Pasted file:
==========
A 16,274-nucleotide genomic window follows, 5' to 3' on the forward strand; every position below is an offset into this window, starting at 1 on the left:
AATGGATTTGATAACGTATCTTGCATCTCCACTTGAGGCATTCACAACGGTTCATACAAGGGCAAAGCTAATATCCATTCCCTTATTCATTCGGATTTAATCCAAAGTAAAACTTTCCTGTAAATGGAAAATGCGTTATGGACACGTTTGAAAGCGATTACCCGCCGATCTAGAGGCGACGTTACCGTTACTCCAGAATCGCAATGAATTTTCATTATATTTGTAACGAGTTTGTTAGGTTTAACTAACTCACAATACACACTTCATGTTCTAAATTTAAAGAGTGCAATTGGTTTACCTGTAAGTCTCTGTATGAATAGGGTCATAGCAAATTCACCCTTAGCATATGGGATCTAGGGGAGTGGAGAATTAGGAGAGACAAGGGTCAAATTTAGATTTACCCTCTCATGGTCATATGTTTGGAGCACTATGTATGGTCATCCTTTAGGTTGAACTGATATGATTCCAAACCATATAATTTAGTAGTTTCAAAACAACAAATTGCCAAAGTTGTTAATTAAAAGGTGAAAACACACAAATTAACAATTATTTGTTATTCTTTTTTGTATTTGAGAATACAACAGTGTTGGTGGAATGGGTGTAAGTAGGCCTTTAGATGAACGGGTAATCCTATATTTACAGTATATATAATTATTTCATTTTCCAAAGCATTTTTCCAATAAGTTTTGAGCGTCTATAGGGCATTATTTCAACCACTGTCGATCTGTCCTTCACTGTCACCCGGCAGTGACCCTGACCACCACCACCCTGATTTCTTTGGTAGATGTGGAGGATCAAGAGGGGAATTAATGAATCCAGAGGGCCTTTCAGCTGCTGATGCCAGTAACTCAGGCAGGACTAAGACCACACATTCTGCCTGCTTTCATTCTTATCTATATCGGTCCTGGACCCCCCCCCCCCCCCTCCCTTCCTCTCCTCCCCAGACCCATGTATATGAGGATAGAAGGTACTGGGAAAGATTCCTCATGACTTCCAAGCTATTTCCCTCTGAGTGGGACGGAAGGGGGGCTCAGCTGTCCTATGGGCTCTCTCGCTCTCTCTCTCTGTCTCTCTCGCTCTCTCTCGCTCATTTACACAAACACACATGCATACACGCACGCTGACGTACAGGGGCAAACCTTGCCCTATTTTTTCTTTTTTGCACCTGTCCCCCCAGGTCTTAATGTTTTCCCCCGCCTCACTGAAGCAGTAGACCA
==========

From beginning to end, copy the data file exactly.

A 16,274-nucleotide genomic window follows, 5' to 3' on the forward strand; every position below is an offset into this window, starting at 1 on the left:
AATGGATTTGATAACGTATCTTGCATCTCCACTTGAGGCATTCACAACGGTTCATACAAGGGCAAAGCTAATATCCATTCCCTTATTCATTCGGATTTAATCCAAAGTAAAACTTTCCTGTAAATGGAAAATGCGTTATGGACACGTTTGAAAGCGATTACCCGCCGATCTAGAGGCGACGTTACCGTTACTCCAGAATCGCAATGAATTTTCATTATATTTGTAACGAGTTTGTTAGGTTTAACTAACTCACAATACACACTTCATGTTCTAAATTTAAAGAGTGCAATTGGTTTACCTGTAAGTCTCTGTATGAATAGGGTCATAGCAAATTCACCCTTAGCATATGGGATCTAGGGGAGTGGAGAATTAGGAGAGACAAGGGTCAAATTTAGATTTACCCTCTCATGGTCATATGTTTGGAGCACTATGTATGGTCATCCTTTAGGTTGAACTGATATGATTCCAAACCATATAATTTAGTAGTTTCAAAACAACAAATTGCCAAAGTTGTTAATTAAAAGGTGAAAACACACAAATTAACAATTATTTGTTATTCTTTTTTGTATTTGAGAATACAACAGTGTTGGTGGAATGGGTGTAAGTAGGCCTTTAGATGAACGGGTAATCCTATATTTACAGTATATATAATTATTTCATTTTCCAAAGCATTTTTCCAATAAGTTTTGAGCGTCTATAGGGCATTATTTCAACCACTGTCGATCTGTCCTTCACTGTCACCCGGCAGTGACCCTGACCACCACCACCCTGATTTCTTTGGTAGATGTGGAGGATCAAGAGGGGAATTAATGAATCCAGAGGGCCTTTCAGCTGCTGATGCCAGTAACTCAGGCAGGACTAAGACCACACATTCTGCCTGCTTTCATTCTTATCTATATCGGTCCTGGACCCCCCCCCCCCCCCTCCCTTCCTCTCCTCCCCAGACCCATGTATATGAGGATAGAAGGTACTGGGAAAGATTCCTCATGACTTCCAAGCTATTTCCCTCTGAGTGGGACGGAAGGGGGGCTCAGCTGTCCTATGGGCTCTCTCGCTCTCTCTCTCTGTCTCTCTCGCTCTCTCTCGCTCATTTACACAAACACACATGCATACACGCACGCTGACGTACAGGGGCAAACCTTGCCCTATTTTTTCTTTTTTGCACCTGTCCCCCCAGGTCTTAATGTTTTCCCCCGCCTCACTGAAGCAGTAGACCA